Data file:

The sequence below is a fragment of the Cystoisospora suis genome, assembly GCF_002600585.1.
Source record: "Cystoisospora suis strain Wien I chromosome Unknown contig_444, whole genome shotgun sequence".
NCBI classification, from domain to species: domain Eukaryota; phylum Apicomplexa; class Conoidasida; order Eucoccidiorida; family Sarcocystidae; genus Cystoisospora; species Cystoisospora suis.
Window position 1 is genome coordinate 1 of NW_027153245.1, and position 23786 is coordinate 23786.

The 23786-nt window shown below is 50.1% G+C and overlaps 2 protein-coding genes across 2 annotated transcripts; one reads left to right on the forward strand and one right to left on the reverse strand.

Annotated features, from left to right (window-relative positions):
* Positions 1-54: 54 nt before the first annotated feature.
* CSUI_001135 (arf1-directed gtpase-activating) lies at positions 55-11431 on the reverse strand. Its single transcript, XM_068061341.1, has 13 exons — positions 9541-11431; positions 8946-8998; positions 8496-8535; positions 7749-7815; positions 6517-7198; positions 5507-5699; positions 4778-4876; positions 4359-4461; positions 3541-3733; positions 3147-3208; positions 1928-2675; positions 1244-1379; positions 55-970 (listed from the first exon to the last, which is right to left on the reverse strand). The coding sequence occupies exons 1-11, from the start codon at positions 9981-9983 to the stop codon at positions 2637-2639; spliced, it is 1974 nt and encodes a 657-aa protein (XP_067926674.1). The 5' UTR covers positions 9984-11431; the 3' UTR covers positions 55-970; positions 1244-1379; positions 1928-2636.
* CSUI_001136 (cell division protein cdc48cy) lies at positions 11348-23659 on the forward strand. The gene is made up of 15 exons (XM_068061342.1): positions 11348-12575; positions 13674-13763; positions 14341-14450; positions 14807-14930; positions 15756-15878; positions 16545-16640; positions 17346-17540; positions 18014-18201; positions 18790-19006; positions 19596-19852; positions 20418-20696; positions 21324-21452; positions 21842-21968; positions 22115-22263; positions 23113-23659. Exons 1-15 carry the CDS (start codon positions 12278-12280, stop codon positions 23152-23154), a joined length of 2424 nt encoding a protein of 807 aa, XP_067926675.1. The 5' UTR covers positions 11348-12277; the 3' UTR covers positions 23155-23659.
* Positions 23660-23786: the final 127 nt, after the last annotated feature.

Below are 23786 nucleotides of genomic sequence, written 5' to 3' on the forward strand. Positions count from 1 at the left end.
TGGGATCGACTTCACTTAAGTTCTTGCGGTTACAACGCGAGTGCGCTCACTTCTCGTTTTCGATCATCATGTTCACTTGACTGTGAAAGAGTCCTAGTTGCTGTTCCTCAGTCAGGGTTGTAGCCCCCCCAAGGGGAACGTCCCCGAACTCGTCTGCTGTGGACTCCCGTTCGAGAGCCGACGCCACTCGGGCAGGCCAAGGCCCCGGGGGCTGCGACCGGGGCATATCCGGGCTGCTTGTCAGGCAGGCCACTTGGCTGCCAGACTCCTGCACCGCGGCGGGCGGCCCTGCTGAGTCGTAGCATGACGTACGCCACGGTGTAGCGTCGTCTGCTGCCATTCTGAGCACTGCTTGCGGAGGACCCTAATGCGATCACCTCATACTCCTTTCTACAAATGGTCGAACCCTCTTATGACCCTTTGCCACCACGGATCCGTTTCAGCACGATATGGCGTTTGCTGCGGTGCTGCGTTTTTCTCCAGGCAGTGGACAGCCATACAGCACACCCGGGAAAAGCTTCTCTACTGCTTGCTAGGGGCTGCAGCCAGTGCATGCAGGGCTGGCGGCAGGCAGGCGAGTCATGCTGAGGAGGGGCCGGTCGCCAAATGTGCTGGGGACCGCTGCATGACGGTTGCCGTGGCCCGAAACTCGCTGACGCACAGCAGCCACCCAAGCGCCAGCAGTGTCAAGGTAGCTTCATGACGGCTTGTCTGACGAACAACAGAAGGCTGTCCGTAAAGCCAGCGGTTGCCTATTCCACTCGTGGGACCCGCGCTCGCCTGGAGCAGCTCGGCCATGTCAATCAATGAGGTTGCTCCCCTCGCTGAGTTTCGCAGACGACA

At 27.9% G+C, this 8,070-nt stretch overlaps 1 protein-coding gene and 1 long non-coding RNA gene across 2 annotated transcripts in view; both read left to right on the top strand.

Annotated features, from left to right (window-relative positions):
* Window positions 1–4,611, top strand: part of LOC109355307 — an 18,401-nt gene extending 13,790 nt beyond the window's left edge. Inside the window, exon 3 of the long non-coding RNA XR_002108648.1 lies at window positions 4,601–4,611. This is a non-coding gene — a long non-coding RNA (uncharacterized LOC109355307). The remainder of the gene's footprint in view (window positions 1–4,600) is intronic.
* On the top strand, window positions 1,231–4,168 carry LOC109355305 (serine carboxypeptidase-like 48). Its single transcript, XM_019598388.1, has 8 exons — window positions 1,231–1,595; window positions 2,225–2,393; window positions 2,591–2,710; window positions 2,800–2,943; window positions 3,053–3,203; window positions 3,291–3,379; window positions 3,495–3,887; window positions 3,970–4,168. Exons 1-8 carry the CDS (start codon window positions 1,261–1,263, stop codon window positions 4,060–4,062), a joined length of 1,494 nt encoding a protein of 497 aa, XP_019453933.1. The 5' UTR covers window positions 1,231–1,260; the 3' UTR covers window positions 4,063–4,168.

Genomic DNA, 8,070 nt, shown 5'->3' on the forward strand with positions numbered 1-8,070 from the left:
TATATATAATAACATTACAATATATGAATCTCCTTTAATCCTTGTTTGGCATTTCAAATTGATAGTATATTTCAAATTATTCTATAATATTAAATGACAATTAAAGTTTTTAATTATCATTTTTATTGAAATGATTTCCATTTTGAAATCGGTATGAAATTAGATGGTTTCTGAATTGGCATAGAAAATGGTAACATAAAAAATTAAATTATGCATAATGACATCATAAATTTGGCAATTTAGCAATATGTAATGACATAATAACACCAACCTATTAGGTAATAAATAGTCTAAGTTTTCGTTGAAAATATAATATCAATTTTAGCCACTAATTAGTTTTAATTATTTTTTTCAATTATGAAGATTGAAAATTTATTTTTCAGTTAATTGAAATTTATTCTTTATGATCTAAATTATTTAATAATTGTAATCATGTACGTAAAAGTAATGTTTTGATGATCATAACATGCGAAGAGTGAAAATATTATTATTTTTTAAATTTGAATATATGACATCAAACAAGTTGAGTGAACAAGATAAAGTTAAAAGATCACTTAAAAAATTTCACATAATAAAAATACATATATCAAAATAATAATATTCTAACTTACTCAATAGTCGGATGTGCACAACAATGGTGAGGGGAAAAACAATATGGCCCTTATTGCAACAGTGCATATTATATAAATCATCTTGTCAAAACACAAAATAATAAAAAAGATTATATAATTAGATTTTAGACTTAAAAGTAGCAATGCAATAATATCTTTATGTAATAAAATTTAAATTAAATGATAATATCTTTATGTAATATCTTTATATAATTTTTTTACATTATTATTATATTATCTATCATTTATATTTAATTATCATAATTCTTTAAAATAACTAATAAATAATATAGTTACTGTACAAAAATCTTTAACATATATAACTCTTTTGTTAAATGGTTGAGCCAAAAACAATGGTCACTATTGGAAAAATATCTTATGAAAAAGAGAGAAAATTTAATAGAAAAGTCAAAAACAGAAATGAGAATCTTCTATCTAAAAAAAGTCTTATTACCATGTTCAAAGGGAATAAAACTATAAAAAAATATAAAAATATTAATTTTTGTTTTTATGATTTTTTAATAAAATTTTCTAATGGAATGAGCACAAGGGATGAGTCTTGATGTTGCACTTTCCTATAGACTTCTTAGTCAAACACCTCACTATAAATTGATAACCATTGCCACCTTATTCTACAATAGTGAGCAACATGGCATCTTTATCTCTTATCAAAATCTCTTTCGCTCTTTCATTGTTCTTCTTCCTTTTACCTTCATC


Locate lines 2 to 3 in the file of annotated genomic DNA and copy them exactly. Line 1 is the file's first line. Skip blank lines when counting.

Source record: "Cystoisospora suis strain Wien I chromosome Unknown contig_444, whole genome shotgun sequence".
NCBI classification, from domain to species: domain Eukaryota; phylum Apicomplexa; class Conoidasida; order Eucoccidiorida; family Sarcocystidae; genus Cystoisospora; species Cystoisospora suis.